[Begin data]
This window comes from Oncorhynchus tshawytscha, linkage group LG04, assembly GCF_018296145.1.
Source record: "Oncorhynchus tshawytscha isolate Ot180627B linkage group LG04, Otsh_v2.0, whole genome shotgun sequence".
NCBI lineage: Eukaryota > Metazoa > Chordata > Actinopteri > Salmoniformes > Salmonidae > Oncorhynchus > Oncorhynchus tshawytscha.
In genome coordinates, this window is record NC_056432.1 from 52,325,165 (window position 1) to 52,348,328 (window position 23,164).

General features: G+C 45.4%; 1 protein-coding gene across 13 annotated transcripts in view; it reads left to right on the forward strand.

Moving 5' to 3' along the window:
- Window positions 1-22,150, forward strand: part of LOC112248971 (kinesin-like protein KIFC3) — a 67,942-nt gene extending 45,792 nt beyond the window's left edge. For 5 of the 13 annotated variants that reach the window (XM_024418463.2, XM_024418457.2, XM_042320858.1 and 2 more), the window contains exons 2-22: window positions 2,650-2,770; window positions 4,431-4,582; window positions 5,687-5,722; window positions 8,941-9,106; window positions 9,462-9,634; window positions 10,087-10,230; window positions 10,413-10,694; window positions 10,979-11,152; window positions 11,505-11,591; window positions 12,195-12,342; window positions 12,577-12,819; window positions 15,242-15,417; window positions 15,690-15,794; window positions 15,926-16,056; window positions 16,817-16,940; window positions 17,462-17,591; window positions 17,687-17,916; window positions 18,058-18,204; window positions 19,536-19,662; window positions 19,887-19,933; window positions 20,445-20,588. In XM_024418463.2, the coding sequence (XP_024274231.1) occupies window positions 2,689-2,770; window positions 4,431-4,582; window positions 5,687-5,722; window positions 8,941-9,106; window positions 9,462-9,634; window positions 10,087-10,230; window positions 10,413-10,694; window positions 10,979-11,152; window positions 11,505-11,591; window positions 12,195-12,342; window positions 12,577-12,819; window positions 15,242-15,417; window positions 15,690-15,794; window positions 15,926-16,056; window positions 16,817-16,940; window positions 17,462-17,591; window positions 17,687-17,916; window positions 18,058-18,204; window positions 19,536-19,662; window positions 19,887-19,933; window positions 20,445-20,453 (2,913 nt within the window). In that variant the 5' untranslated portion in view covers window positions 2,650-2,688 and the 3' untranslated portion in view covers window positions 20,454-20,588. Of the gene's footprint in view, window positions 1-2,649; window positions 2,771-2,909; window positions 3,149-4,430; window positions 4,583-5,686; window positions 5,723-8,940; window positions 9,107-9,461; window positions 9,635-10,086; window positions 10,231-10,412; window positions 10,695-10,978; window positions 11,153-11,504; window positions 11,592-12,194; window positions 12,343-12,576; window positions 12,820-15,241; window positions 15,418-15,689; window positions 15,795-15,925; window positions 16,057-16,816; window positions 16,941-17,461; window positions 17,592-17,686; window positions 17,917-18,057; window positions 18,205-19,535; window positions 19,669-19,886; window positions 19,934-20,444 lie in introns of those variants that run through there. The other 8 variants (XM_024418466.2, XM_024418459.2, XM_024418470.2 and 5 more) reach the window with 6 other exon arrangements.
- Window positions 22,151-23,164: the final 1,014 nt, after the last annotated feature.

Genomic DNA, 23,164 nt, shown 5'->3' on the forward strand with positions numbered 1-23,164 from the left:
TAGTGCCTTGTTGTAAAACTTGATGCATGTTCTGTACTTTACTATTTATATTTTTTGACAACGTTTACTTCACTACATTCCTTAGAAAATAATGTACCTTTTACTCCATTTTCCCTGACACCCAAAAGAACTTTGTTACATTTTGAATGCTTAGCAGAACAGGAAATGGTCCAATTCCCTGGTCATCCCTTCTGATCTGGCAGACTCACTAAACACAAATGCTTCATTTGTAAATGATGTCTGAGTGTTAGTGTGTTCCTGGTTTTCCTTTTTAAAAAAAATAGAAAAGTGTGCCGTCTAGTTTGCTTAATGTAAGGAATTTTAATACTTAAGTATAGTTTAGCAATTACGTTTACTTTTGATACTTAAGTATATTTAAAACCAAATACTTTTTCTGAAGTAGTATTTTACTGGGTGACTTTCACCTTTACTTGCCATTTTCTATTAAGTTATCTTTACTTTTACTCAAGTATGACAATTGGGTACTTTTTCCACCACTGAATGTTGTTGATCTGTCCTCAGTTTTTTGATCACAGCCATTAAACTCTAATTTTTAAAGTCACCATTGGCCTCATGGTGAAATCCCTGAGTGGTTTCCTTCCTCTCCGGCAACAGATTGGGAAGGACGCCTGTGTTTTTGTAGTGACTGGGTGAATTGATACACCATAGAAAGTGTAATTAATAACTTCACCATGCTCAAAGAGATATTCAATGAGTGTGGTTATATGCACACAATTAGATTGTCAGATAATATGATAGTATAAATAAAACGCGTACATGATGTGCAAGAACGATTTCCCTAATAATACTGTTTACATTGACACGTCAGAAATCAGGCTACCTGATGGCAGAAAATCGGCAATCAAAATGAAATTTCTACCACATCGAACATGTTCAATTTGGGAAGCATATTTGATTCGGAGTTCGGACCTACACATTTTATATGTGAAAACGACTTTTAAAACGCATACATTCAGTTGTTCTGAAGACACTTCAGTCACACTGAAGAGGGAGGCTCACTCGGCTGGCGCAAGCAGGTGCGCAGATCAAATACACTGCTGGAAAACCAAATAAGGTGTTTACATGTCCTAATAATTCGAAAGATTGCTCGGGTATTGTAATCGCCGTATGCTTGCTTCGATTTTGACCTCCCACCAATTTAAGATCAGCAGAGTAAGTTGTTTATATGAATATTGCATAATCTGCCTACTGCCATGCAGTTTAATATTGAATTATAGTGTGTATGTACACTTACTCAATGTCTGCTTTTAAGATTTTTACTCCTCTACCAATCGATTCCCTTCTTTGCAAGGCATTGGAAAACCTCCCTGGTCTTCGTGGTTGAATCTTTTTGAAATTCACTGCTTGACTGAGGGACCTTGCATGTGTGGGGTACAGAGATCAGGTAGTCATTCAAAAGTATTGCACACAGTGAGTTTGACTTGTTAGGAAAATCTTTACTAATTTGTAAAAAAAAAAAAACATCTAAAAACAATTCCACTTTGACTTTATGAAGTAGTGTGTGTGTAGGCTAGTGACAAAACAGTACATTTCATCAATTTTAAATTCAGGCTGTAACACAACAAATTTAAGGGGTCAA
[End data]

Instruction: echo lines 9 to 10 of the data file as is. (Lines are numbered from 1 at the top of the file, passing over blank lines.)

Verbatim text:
Genomic DNA, 23,164 nt, shown 5'->3' on the forward strand with positions numbered 1-23,164 from the left:
TAGTGCCTTGTTGTAAAACTTGATGCATGTTCTGTACTTTACTATTTATATTTTTTGACAACGTTTACTTCACTACATTCCTTAGAAAATAATGTACCTTTTACTCCATTTTCCCTGACACCCAAAAGAACTTTGTTACATTTTGAATGCTTAGCAGAACAGGAAATGGTCCAATTCCCTGGTCATCCCTTCTGATCTGGCAGACTCACTAAACACAAATGCTTCATTTGTAAATGATGTCTGAGTGTTAGTGTGTTCCTGGTTTTCCTTTTTAAAAAAAATAGAAAAGTGTGCCGTCTAGTTTGCTTAATGTAAGGAATTTTAATACTTAAGTATAGTTTAGCAATTACGTTTACTTTTGATACTTAAGTATATTTAAAACCAAATACTTTTTCTGAAGTAGTATTTTACTGGGTGACTTTCACCTTTACTTGCCATTTTCTATTAAGTTATCTTTACTTTTACTCAAGTATGACAATTGGGTACTTTTTCCACCACTGAATGTTGTTGATCTGTCCTCAGTTTTTTGATCACAGCCATTAAACTCTAATTTTTAAAGTCACCATTGGCCTCATGGTGAAATCCCTGAGTGGTTTCCTTCCTCTCCGGCAACAGATTGGGAAGGACGCCTGTGTTTTTGTAGTGACTGGGTGAATTGATACACCATAGAAAGTGTAATTAATAACTTCACCATGCTCAAAGAGATATTCAATGAGTGTGGTTATATGCACACAATTAGATTGTCAGATAATATGATAGTATAAATAAAACGCGTACATGATGTGCAAGAACGATTTCCCTAATAATACTGTTTACATTGACACGTCAGAAATCAGGCTACCTGATGGCAGAAAATCGGCAATCAAAATGAAATTTCTACCACATCGAACATGTTCAATTTGGGAAGCATATTTGATTCGGAGTTCGGACCTACACATTTTATATGTGAAAACGACTTTTAAAACGCATACATTCAGTTGTTCTGAAGACACTTCAGTCACACTGAAGAGGGAGGCTCACTCGGCTGGCGCAAGCAGGTGCGCAGATCAAATACACTGCTGGAAAACCAAATAAGGTGTTTACATGTCCTAATAATTCGAAAGATTGCTCGGGTATTGTAATCGCCGTATGCTTGCTTCGATTTTGACCTCCCACCAATTTAAGATCAGCAGAGTAAGTTGTTTATATGAATATTGCATAATCTGCCTACTGCCATGCAGTTTAATATTGAATTATAGTGTGTATGTACACTTACTCAATGTCTGCTTTTAAGATTTTTACTCCTCTACCAATCGATTCCCTTCTTTGCAAGGCATTGGAAAACCTCCCTGGTCTTCGTGGTTGAATCTTTTTGAAATTCACTGCTTGACTGAGGGACCTTGCATGTGTGGGGTACAGAGATCAGGTAGTCATTCAAAAGTATTGCACACAGTGAGTTTGACTTGTTAGGAAAATCTTTACTAATTTGTAAAAAAAAAAAAACATCTAAAAACAATTCCACTTTGACTTTATGAAGTAGTGTGTGTGTAGGCTAGTGACAAAACAGTACATTTCATCAATTTTAAATTCAGGCTGTAACACAACAAATTTAAGGGGTCAA